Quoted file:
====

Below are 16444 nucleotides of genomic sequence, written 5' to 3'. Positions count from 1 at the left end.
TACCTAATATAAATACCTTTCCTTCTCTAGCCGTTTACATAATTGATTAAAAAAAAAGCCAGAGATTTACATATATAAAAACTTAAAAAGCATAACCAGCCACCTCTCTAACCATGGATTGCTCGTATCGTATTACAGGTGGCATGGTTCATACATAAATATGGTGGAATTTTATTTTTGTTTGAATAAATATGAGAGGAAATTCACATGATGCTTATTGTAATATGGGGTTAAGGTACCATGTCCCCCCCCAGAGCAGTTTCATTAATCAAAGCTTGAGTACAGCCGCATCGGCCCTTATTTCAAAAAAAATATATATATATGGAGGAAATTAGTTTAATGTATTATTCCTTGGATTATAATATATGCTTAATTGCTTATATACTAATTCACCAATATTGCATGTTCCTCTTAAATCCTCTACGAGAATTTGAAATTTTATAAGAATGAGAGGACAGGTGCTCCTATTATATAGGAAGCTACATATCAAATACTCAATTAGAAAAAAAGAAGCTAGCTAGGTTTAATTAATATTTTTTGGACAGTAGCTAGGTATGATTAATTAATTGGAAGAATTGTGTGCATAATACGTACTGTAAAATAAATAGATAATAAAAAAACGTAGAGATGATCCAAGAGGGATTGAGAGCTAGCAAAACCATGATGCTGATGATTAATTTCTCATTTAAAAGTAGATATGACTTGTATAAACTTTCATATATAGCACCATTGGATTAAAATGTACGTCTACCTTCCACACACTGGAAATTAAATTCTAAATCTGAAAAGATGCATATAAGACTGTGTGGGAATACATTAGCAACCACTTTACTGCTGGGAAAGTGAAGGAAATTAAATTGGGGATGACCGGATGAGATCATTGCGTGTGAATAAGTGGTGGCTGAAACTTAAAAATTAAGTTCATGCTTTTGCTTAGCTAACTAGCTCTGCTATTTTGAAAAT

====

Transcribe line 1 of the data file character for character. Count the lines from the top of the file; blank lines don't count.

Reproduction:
Below are 16444 nucleotides of genomic sequence, written 5' to 3'. Positions count from 1 at the left end.